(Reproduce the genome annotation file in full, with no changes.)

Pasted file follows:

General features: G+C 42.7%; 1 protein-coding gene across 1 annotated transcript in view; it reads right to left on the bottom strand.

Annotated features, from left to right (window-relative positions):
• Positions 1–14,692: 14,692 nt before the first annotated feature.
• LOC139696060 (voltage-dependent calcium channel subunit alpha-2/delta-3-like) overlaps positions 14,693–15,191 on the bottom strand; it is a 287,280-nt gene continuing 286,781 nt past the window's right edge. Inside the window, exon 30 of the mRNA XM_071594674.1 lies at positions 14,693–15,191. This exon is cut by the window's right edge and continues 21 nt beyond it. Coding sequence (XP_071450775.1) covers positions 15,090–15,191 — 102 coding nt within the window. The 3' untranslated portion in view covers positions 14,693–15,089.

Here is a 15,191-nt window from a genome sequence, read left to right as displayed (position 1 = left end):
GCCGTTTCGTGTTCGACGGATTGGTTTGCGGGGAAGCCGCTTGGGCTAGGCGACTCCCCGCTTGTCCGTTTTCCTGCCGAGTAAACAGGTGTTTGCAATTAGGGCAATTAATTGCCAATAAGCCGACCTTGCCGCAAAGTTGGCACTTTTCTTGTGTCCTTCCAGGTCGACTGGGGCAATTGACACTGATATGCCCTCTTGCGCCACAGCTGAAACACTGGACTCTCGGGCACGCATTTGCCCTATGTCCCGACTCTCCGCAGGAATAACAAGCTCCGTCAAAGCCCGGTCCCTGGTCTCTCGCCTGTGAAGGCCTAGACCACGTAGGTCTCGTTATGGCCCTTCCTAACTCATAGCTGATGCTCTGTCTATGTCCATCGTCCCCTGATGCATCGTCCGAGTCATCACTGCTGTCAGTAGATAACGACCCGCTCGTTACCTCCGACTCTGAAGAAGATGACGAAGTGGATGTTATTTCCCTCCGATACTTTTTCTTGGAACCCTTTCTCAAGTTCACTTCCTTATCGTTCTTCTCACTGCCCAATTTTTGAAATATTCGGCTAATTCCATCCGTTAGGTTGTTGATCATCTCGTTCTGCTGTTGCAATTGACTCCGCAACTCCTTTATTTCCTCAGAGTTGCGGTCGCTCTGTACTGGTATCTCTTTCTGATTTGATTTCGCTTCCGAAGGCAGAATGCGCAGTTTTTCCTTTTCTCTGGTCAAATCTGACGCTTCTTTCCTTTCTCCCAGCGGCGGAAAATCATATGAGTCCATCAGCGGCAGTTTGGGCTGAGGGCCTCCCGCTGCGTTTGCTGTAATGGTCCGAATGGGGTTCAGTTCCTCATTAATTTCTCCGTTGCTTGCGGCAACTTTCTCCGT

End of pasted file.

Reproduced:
General features: G+C 42.7%; 1 protein-coding gene across 1 annotated transcript in view; it reads right to left on the bottom strand.

Annotated features, from left to right (window-relative positions):
• Positions 1–14,692: 14,692 nt before the first annotated feature.
• LOC139696060 (voltage-dependent calcium channel subunit alpha-2/delta-3-like) overlaps positions 14,693–15,191 on the bottom strand; it is a 287,280-nt gene continuing 286,781 nt past the window's right edge. Inside the window, exon 30 of the mRNA XM_071594674.1 lies at positions 14,693–15,191. This exon is cut by the window's right edge and continues 21 nt beyond it. Coding sequence (XP_071450775.1) covers positions 15,090–15,191 — 102 coding nt within the window. The 3' untranslated portion in view covers positions 14,693–15,089.

Here is a 15,191-nt window from a genome sequence, read left to right as displayed (position 1 = left end):
GCCGTTTCGTGTTCGACGGATTGGTTTGCGGGGAAGCCGCTTGGGCTAGGCGACTCCCCGCTTGTCCGTTTTCCTGCCGAGTAAACAGGTGTTTGCAATTAGGGCAATTAATTGCCAATAAGCCGACCTTGCCGCAAAGTTGGCACTTTTCTTGTGTCCTTCCAGGTCGACTGGGGCAATTGACACTGATATGCCCTCTTGCGCCACAGCTGAAACACTGGACTCTCGGGCACGCATTTGCCCTATGTCCCGACTCTCCGCAGGAATAACAAGCTCCGTCAAAGCCCGGTCCCTGGTCTCTCGCCTGTGAAGGCCTAGACCACGTAGGTCTCGTTATGGCCCTTCCTAACTCATAGCTGATGCTCTGTCTATGTCCATCGTCCCCTGATGCATCGTCCGAGTCATCACTGCTGTCAGTAGATAACGACCCGCTCGTTACCTCCGACTCTGAAGAAGATGACGAAGTGGATGTTATTTCCCTCCGATACTTTTTCTTGGAACCCTTTCTCAAGTTCACTTCCTTATCGTTCTTCTCACTGCCCAATTTTTGAAATATTCGGCTAATTCCATCCGTTAGGTTGTTGATCATCTCGTTCTGCTGTTGCAATTGACTCCGCAACTCCTTTATTTCCTCAGAGTTGCGGTCGCTCTGTACTGGTATCTCTTTCTGATTTGATTTCGCTTCCGAAGGCAGAATGCGCAGTTTTTCCTTTTCTCTGGTCAAATCTGACGCTTCTTTCCTTTCTCCCAGCGGCGGAAAATCATATGAGTCCATCAGCGGCAGTTTGGGCTGAGGGCCTCCCGCTGCGTTTGCTGTAATGGTCCGAATGGGGTTCAGTTCCTCATTAATTTCTCCGTTGCTTGCGGCAACTTTCTCCGT